Reuters: The United States intends to proceed with a radar and missile shield in central Europe despite Russian objections, a senior U.S. official said on Monday. By Lada Yevgrashina
BAKU (Reuters) – The United States intends to proceed with a radar and missile shield in central Europe despite Russian objections, a senior U.S. official said on Monday.
“We are continuing negotiations with those countries (Poland and the Czech Republic),” Daniel Fried, U.S. Assistant Secretary of State, told a news conference in Baku.
“We hope to succeed, and if we succeed, we will proceed with the development of a radar system for the Czech Republic and missiles for Poland,” he added.
The plan for a radar in the Czech Republic and interceptor missiles in Poland to avert potential missile strikes from Iran has angered Russia, which says the defense shield would threaten its security.
But Fried, who spent two days in Azerbaijan negotiating with the leaders of the Caucasus republic, made clear recent Russian counter proposals would not stop Washington’s shield plans.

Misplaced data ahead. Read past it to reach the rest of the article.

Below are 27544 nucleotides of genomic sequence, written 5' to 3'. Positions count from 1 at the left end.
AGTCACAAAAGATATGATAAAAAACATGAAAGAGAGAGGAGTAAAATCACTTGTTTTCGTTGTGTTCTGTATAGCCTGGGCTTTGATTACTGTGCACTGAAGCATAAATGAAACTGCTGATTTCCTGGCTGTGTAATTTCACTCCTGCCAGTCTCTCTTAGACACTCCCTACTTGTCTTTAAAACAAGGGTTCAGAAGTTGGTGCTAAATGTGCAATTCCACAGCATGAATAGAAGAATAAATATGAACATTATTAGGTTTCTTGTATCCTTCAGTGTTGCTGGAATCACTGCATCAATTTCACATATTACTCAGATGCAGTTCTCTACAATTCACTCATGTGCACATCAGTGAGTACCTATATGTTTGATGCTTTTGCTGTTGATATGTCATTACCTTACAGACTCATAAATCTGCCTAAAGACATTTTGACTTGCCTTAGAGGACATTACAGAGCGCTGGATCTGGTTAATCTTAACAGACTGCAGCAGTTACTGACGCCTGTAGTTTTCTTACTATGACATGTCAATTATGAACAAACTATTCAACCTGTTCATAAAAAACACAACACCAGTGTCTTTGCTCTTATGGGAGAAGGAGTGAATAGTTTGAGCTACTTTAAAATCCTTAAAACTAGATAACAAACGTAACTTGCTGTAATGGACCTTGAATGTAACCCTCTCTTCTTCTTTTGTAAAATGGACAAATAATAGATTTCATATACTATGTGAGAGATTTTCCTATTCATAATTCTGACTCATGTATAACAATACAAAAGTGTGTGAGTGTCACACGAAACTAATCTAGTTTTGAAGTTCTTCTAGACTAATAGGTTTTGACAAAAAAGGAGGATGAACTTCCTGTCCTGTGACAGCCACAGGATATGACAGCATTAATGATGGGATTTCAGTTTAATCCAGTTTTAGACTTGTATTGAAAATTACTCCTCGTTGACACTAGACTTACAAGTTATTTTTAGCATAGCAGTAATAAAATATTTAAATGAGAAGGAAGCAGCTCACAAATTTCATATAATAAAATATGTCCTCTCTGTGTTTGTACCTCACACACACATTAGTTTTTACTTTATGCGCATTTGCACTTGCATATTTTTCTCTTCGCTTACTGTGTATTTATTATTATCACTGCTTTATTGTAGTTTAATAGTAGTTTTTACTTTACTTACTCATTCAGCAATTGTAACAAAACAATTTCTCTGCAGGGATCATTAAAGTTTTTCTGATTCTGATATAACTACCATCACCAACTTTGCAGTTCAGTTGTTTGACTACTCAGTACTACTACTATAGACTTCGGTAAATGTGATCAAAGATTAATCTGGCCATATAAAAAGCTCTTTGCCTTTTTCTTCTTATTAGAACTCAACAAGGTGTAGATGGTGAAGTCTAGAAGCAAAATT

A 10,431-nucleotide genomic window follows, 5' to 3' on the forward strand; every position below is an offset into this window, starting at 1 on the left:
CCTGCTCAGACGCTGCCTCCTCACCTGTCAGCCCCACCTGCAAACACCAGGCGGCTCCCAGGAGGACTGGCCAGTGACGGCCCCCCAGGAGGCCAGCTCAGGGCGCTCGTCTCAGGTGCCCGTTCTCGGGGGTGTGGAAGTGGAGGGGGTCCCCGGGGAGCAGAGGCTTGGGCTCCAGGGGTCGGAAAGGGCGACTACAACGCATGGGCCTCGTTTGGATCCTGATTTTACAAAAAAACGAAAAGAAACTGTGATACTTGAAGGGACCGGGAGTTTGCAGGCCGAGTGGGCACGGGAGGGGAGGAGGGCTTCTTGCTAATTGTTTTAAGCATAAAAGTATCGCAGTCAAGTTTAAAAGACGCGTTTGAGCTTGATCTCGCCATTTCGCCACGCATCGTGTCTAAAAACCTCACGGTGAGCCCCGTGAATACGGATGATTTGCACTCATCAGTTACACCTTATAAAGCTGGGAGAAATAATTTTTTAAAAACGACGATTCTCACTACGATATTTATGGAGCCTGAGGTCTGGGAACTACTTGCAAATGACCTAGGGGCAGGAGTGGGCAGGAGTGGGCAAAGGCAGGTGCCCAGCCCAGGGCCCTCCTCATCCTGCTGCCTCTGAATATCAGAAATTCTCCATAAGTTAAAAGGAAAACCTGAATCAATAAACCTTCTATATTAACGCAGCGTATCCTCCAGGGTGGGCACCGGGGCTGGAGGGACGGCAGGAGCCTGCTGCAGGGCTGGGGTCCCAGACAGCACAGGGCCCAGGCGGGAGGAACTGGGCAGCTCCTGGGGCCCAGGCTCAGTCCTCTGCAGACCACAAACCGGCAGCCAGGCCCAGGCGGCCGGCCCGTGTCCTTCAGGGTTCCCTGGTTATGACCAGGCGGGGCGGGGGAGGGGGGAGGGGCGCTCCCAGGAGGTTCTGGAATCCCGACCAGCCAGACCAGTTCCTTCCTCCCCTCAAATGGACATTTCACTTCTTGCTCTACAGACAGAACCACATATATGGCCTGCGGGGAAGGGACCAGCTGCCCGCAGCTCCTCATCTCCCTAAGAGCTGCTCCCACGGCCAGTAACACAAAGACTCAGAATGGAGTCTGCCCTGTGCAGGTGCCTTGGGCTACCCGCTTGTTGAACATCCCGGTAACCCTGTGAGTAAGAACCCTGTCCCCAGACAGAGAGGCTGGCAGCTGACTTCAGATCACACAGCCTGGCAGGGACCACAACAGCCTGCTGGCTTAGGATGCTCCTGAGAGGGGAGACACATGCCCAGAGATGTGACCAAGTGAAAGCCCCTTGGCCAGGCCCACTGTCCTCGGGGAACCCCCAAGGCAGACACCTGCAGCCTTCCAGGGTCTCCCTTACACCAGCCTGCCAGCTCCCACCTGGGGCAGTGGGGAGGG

Russian President Vladimir Putin, who has compared the U.S. plans with Moscow’s decision to deploy nuclear missiles in Cuba in 1962, proposed using the Qabala radar it hires in Azerbaijan instead of the European facilities.
Fried said the United States wanted to cooperate with Russia, but reiterated the Qabala radar could only be an addition rather than a replacement for installations in Poland and the Czech Republic — an idea Russia rejects.
However, he made clear Iran, suspected by the West of seeking to build a nuclear bomb and of working on long-range missiles to deliver it, could change Washington’s plans.
“I believe Secretary of Defence (Robert) Gates said we would activate the (missile) system based on the development of the Iranian threat,” Fried said. “So we are not on autopilot.”
“We are thinking about this and we will look at the development of Iran’s programs as we proceed,” he added.
Iran denies it is working on nuclear weapons and says its program is to provide an alternative source of energy allowing it to export more oil and gas.
But Tehran refuses to give up uranium enrichment, the most sensitive part of its program, which can be used for building bombs as well as for fuel.
The United States is leading an international campaign to pressure Iran into curbing its nuclear program.